Jack Nicholson’s Regal Purple Patch and “The King Of Marvin Gardens”.

Jack Nicholson with Bruce Dern

Jack Nichol­son with Bruce Dern

You can judge a man by the com­pa­ny he keeps. And noth­ing defines an actor quite as dis­tinct­ly as the roles he choses and the direc­tors he decides to work with.

In the eight years between 1969 and ’76 Jack Nichol­son made fif­teen films, nine of which make for a tru­ly remark­able roll call. And even the six among them that don’t quite work reveal an excep­tion­al if rest­less intelligence.

He began in 1969, with the sem­i­nal and still sur­pris­ing­ly watch­able Easy Rid­er. And fin­ished up in 1976 with The Mis­souri Breaks, where he plays a con­ven­tion­al, down to earth cow­boy to his great friend Mar­lon Brando’s law­less maverick.

Bran­do was the only actor who pos­sessed an even greater tal­ent, and whose spir­it was even less secure­ly moored. It’s hard­ly sur­pris­ing that the pair should have grav­i­tat­ed toward one another.

In between, he played the cocky misog­y­nist in Car­nal Knowl­edge for Mike Nichols in ’71. The salt of the earth sailor in Hal Ashby’s The Last Detail in ’73. The down at heel pri­vate inves­ti­ga­tor, try­ing to stay afloat in a sea of cor­rup­tion in Polanski’s peer­less Chi­na­town in ’74. The intro­spec­tive exis­ten­tial­ist in Antonioni’s The Pas­sen­ger in ’75. And the arche­typ­al non—conformist in One Flew Over The Cuckoo’s Nest, also in ’75.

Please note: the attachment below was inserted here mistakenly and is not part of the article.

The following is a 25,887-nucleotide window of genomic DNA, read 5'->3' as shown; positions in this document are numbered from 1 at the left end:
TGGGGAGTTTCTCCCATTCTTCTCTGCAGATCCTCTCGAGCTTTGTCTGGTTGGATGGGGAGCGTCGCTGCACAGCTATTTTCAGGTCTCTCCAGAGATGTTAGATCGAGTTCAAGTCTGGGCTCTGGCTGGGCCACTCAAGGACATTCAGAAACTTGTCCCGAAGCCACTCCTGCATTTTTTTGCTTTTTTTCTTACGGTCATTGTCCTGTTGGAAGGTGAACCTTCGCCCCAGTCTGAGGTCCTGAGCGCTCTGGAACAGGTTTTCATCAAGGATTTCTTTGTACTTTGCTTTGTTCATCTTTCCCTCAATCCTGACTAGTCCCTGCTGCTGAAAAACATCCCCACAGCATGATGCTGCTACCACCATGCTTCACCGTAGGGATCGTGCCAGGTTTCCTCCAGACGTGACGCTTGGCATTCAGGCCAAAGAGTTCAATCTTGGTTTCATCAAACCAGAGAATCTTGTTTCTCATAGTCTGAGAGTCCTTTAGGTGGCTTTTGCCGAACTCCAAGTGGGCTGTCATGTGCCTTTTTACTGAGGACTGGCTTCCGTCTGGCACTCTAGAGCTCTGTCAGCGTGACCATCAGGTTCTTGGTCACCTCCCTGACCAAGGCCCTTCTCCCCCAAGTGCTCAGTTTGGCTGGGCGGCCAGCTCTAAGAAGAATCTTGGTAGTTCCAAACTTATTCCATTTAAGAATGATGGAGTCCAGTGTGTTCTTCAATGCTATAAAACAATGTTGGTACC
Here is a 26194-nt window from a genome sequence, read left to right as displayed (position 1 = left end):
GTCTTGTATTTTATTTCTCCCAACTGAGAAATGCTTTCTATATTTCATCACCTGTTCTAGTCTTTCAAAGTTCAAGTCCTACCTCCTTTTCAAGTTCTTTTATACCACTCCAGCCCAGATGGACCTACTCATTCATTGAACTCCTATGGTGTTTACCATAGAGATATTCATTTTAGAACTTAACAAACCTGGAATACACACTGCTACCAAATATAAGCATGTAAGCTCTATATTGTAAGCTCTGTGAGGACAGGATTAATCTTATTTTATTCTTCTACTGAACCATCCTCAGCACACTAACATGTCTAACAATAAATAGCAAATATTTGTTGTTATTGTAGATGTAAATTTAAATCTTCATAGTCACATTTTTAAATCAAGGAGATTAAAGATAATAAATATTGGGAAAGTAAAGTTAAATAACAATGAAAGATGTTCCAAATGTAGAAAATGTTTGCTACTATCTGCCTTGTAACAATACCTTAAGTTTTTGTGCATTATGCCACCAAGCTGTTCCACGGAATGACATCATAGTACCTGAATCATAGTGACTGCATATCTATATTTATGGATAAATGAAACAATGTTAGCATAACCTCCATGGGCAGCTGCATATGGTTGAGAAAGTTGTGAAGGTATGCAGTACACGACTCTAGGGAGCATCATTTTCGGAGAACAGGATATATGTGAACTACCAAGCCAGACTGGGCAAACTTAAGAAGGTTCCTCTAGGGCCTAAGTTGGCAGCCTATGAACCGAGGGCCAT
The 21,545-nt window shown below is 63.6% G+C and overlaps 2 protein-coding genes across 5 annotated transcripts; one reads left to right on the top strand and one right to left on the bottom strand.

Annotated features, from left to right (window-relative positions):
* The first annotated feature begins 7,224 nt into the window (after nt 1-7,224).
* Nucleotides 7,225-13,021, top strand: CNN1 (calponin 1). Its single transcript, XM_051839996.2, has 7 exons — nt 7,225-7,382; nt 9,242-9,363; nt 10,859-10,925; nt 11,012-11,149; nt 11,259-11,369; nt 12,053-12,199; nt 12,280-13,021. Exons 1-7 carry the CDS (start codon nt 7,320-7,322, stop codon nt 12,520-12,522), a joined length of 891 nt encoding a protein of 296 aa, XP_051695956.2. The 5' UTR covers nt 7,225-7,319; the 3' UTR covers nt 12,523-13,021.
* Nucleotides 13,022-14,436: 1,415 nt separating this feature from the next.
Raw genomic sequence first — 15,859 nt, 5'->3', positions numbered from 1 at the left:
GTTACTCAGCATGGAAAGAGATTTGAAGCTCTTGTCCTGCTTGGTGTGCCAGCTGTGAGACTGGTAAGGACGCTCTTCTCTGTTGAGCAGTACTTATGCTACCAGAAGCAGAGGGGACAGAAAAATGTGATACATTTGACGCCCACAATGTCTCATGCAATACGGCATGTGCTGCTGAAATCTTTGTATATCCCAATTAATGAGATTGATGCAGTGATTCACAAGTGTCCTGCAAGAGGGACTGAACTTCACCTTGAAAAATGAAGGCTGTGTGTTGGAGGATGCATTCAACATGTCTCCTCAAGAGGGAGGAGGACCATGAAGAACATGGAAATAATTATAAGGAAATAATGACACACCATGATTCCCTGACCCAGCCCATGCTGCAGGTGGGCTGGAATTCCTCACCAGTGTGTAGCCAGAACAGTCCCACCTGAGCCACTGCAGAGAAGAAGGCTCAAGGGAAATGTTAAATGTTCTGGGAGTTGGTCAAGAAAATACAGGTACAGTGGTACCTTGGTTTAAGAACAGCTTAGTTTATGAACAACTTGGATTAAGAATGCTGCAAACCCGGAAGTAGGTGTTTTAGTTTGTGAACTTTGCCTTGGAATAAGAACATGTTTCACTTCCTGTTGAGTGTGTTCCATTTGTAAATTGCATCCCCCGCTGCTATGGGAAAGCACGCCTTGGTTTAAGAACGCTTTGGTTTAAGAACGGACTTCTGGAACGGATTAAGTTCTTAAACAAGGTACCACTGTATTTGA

Jack Nicholson with Faye Dunaway in Chinatown.

Jack Nichol­son with Faye Dun­away in Chinatown.

And amongst all of which, he made two films with Bob Rafel­son. The more famous of which was Five Easy Pieces in 1970, where he plays a man who is in many ways a com­bi­na­tion of all of the above. A bril­liant pianist who turns his back on his bour­geois upbring­ing to take to the road and head west, in the vain hope of giv­ing his life direc­tion and meaning.

The fol­low­ing year he paired up with Rafel­son again, in The King Of Mar­vin Gar­dens. This time he plays an intel­lec­tu­al whose only out­let are the week­ly broad­casts he makes on night-time radio to his hand­ful of faith­ful listeners.

Jack Nicholson with Marlon Brando in The Missouri Breaks.

Jack Nichol­son with Mar­lon Bran­do in The Mis­souri Breaks.

But he’s lured east to Atlanta by his broth­er, played by Bruce Dern, in pur­suit of the Amer­i­can dream. But that, as every­body knows, lies west. And all he finds instead is a rain-trod­den, out of sea­son, sea­side pur­ga­to­ry. And from there, the only way is down.

All of the above are out­stand­ing films in their own right. Each and every one of them, and they all mer­it repeat­ed view­ings. And those nine per­for­mances of his exhib­it a stag­ger­ing range, remark­able depth and an incred­i­ble deter­mi­na­tion to work with the most excit­ing and chal­leng­ing peo­ple he could find. More than any­thing else, it shows an unri­valled will­ing­ness to explore the Greek max­im inscribed above the ancient tem­ple at Delphi;

Know thy­self.

The King Of Mar­vin Gar­dens is on at the end of May in the IFI in Dublin. And, if there’s any jus­tice in the world, at a cin­e­ma near you.

Sign up for a sub­scrip­tion right or below, and I shall keep you post­ed every week on All the Very Best and Worst in Film, Tele­vi­sion and Music!

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